In order for any community to move forward, an influx of new ideas, new participants and new energy is needed.
New programs, new opportunities, new businesses and new leadership must be cycled into the mix or everything will get stale and eventually, die away.
We often hear of this idea every few years when election time comes around. There is a crop of newbie politicians who decide to step up and run for office with a promise of fresh blood to get rid of the same old thing. A few even manage to get elected.
But, there also are programs available in our area which work to encourage similar involvement into our local towns and cities.
It's a program offered every year by the Weirton Area Chamber of Commerce called Leadership Weirton.
I happen to be on the board and education committee for the chamber, and I'm also a graduate of Leadership Weirton. While my current position with the newspaper has provided me with various opportunities to reach out into our area, I don't know if I would have taken some of those steps without having gone through the program and making the contacts I have.
The chamber currently is looking for people interested in taking part in the next class of Leadership Weirton, and I hope our local businesses will consider sending someone.
Leadership Weirton has been around for several years and has had everyone from local government officials and employees, to small business owners to representatives of some of our largest employers taking part.
It's goal is to teach people more about the area, with a focus on its government, education, health systems, history and other areas, while connecting participants with others from our local business community and encouraging them to find ways to get more involved in local civic life.
It also asks participants to spend at least six hours volunteering with a local organization and complete a team service project. In other words, you are giving back to the community before you even complete the program.
Through my experiences, I learned more about the work of Homer Laughlin, for example. I also helped to put together a scavenger hunt of local historic locations, many of which I had never even heard of. Keep in mind, I've lived in this area my entire life.
I met many good people and many friends as part of my experience, and, as a result became more involved in the chamber and a few other groups.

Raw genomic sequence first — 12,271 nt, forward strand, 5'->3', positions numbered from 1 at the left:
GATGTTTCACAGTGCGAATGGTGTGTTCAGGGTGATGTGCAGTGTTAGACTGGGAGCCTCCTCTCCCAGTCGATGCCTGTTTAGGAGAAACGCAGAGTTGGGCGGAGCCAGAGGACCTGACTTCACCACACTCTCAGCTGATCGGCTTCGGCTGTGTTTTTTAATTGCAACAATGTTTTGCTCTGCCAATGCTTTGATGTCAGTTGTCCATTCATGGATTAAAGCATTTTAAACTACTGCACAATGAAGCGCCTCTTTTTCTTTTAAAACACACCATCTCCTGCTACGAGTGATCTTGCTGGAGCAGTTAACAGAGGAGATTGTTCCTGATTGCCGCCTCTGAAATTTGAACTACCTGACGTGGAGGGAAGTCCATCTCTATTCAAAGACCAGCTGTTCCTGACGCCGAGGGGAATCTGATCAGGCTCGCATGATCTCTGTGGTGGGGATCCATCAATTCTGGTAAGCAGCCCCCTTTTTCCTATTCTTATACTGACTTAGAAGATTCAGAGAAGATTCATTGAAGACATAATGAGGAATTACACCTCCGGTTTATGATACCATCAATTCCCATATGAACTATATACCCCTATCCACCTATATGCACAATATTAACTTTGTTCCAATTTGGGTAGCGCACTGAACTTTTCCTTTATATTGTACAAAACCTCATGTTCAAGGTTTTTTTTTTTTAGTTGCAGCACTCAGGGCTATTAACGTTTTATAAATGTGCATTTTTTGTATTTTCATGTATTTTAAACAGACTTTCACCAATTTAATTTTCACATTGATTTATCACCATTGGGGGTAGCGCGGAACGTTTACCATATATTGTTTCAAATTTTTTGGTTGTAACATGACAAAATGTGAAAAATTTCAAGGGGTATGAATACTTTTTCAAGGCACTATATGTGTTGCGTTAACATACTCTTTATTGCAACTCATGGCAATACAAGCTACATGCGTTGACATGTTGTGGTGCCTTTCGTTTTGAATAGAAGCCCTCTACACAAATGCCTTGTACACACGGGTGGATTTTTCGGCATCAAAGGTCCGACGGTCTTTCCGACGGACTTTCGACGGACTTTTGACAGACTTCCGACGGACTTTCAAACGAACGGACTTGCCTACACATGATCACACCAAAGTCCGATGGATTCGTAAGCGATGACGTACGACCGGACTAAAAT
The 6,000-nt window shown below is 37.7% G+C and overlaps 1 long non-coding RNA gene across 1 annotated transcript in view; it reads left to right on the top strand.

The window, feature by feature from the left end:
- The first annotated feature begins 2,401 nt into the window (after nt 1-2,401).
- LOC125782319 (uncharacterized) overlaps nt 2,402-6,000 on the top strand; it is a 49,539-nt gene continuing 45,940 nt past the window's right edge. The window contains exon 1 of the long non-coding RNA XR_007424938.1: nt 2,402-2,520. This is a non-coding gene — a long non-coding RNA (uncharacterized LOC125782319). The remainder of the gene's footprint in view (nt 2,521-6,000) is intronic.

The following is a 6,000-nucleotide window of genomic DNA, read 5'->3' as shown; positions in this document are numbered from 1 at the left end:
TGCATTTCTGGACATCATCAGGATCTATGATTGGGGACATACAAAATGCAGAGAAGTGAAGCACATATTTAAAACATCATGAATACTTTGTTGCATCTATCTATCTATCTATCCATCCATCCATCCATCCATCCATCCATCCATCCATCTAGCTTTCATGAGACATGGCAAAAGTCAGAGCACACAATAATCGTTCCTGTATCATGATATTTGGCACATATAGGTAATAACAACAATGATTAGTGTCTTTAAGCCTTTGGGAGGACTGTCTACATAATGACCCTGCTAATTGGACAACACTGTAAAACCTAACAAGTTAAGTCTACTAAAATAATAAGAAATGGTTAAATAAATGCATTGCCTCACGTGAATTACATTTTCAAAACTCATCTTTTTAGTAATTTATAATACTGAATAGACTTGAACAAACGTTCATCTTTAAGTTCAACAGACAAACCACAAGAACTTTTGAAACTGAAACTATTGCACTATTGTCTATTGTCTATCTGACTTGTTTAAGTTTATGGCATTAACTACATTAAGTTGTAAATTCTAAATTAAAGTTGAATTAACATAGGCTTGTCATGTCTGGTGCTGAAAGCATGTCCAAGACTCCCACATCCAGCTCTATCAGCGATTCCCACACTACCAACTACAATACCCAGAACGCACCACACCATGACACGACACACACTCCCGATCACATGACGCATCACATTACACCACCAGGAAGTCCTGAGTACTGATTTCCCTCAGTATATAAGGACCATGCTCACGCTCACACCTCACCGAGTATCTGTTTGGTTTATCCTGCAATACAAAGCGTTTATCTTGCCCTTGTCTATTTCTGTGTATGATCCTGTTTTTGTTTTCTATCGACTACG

I even decided to become a coordinator for the class following mine, helping to guide another group as they set off toward their new places in the community.
There are others who have joined Rotary or Kiwanis, got involved in starting up a business, or even ran for public office.
Others have taken those lessons back to their own workplace and used them to make improvements there.
Then, there are those who have left the area and used their experiences in their new homes.
Leadership Weirton has seen hundreds of people take part since its inception in the 1990s, and I'm sure there will be hundreds more in the years ahead.
As I've said, the chamber currently is putting together the 2013 class and is looking for interested participants.
Leadership Weirton will begin in January with its kickoff weekend, during which the class will meet and learn about each other through a few special exercises.
From there, they will dedicate one day each month for a session geared toward one of several areas of interest.
If they are able to complete all the requirements, they then can take part in the graduation in June, and will be asked to spend the following year volunteering on a chamber committee.
So, if you run a business and have someone you think will benefit from the program, or perhaps you might be interested in going through it yourself, get in touch with the good people at the Weirton chamber and find out more about this worthwhile program.
You never know where it could lead you in the future.
We have faced many difficulties in the Ohio Valley over the years, and there have been several people who have been willing to step up to try and find a solution. Some have worked while others have failed.
But there are many still who might have the right idea but are standing in the background.
Maybe one of those people, with the right encouragement, could have the plan to lead us into a better future for our entire region. Just think about it.
(Howell, a resident of Colliers, is managing editor of The Weirton Daily Times, and can be contacted at firstname.lastname@example.org or followed on Twitter @CHowellWDT)